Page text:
3 out of 5

Directed by: Edward Zwick

Man, the battlefield during the Civil War era – at least as represented in Edward Zwick’s 1989 film Glory – must’ve been horror. Not that being in hostile territory with whatever weapons and aggressions aimed your way is ever, I assume, not terrifying, but during those single-load rifle times, when the apparent strategy was to stand single file and just throw men at bullets, aiming your own weapon into a miasma of noise and dust, with there being no determination beyond luck as to whether or not you get shot in the face… what a waste.

This is something that comes across effectively in Glory – when Zwick isn’t getting too poetic about it, as in the opening sequence – even in its evenly tempered, PG-rated tone: the “glory” is in accepting that you’ll die, and that that death may not be especially, y’know, glorious. The rest of this story about the first African-American regiment in the War, the 54th, as led by their very white Colonel, Robert Shaw (Matthew Broderick) and his Major, Capot Forbes (Cary Elwes), is split in its effectiveness: scenes that focus on the boys and men of the troops, distilled down to representative “tough guy,” “wise guy,” and “naive guy” personalities by actors Denzel Washington, Morgan Freeman, and Andre Braugher, are pretty gripping, and carry with them a sense of gravity and relative reality similar to the battle sequences. And despite the movie having to rely on the aforementioned personality buckets, these are certainly notable actors, and they bring a sense of history to their roles. However, when the movie switches over to Broderick, struggling with getting his regiment proper representation – and the right to fight – the movie can’t seem to decide if Shaw knew what he was doing or not, with Broderick maybe a little too baby-faced to help smooth out that wishy-washiness. This makes the white savior aspect of the film rather cringey – a more decisive script or terse actor may have distracted from that (or even added dimension to it) – making a non-student of history such as myself question the reality of what’s being depicted; however, it is interesting to note that these two elements are pretty separated, and the majority of the screentime felt like it was allotted to the troops, their story being wholly more compelling.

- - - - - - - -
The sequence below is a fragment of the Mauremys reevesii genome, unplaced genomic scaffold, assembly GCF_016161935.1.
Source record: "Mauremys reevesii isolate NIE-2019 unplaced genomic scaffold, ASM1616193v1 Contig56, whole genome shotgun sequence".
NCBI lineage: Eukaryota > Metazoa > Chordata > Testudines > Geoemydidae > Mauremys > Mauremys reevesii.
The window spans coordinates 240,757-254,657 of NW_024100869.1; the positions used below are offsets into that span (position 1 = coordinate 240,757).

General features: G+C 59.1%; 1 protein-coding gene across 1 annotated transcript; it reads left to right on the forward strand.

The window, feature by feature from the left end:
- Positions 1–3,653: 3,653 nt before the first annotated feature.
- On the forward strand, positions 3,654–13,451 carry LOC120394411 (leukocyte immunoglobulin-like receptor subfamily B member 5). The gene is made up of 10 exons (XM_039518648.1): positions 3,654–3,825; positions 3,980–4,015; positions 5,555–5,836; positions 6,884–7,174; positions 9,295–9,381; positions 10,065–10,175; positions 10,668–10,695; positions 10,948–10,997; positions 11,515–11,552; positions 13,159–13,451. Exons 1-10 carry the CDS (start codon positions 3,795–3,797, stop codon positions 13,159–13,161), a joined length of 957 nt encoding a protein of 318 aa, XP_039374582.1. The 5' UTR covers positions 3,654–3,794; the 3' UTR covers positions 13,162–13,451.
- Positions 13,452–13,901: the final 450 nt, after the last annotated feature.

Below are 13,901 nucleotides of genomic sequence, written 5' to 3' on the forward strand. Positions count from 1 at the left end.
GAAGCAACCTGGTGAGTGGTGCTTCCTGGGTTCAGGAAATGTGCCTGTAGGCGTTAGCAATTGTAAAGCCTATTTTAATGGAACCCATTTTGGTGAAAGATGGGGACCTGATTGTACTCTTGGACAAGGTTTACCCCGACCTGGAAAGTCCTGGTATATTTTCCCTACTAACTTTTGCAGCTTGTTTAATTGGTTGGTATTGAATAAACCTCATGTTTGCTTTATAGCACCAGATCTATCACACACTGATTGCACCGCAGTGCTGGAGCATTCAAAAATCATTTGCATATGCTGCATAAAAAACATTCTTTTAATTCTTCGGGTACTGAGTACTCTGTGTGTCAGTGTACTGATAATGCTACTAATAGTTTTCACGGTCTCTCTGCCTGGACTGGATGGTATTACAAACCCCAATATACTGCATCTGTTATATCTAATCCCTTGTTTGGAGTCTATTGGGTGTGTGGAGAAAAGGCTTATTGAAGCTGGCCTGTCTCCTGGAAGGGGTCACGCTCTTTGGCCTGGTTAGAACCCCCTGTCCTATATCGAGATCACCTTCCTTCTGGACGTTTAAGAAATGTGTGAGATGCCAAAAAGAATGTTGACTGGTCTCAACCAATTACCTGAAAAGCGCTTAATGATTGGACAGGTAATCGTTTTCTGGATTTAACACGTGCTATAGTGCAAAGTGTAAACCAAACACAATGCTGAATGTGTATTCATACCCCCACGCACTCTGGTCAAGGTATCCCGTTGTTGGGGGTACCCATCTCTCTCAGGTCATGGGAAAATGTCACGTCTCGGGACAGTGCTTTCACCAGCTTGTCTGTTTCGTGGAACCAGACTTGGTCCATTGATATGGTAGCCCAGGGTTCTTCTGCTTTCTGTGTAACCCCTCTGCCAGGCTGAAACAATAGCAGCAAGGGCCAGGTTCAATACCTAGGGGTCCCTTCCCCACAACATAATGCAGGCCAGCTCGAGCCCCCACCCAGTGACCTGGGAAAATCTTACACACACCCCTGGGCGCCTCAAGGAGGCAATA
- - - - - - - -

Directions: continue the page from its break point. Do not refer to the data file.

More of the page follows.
And Glory succeeds in that juxtaposition of people fighting for representation, just so they can have the right to die on their own terms… As a historical epic, it feels all too simplified and easy, designed more to make audiences feel pretty good about our past than actually think too hard about anything, but there are enough counterpoints sprinkled throughout to possibly interest those paying attention to find out more.